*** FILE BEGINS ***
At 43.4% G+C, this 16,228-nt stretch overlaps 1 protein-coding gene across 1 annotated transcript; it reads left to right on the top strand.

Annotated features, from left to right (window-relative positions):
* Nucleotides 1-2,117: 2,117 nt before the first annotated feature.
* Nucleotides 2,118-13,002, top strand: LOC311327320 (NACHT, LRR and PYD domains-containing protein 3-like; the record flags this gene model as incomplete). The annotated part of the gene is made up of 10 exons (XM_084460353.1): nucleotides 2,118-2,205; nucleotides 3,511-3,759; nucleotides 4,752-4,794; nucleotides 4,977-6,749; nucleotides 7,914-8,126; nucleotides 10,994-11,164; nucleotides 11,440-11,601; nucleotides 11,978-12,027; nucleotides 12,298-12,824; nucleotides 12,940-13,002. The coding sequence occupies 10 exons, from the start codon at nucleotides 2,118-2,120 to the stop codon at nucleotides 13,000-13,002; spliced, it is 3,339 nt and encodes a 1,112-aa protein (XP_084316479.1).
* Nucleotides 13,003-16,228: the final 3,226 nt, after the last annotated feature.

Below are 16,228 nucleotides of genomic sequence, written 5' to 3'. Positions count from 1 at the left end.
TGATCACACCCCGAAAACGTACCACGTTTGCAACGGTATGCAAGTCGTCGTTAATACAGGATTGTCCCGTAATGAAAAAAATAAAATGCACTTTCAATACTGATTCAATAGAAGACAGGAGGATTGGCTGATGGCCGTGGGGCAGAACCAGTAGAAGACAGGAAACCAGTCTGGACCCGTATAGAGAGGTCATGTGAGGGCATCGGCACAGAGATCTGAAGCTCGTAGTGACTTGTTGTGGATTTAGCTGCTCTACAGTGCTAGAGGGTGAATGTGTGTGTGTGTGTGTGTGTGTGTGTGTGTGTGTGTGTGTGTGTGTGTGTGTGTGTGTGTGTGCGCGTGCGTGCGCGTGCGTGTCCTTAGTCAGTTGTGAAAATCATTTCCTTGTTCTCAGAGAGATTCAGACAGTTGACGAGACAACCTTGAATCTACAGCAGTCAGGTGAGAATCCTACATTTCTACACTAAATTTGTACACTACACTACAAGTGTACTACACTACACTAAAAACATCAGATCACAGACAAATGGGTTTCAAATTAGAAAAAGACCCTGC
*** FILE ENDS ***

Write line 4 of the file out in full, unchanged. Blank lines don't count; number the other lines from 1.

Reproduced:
* Nucleotides 2,118-13,002, top strand: LOC311327320 (NACHT, LRR and PYD domains-containing protein 3-like; the record flags this gene model as incomplete). The annotated part of the gene is made up of 10 exons (XM_084460353.1): nucleotides 2,118-2,205; nucleotides 3,511-3,759; nucleotides 4,752-4,794; nucleotides 4,977-6,749; nucleotides 7,914-8,126; nucleotides 10,994-11,164; nucleotides 11,440-11,601; nucleotides 11,978-12,027; nucleotides 12,298-12,824; nucleotides 12,940-13,002. The coding sequence occupies 10 exons, from the start codon at nucleotides 2,118-2,120 to the stop codon at nucleotides 13,000-13,002; spliced, it is 3,339 nt and encodes a 1,112-aa protein (XP_084316479.1).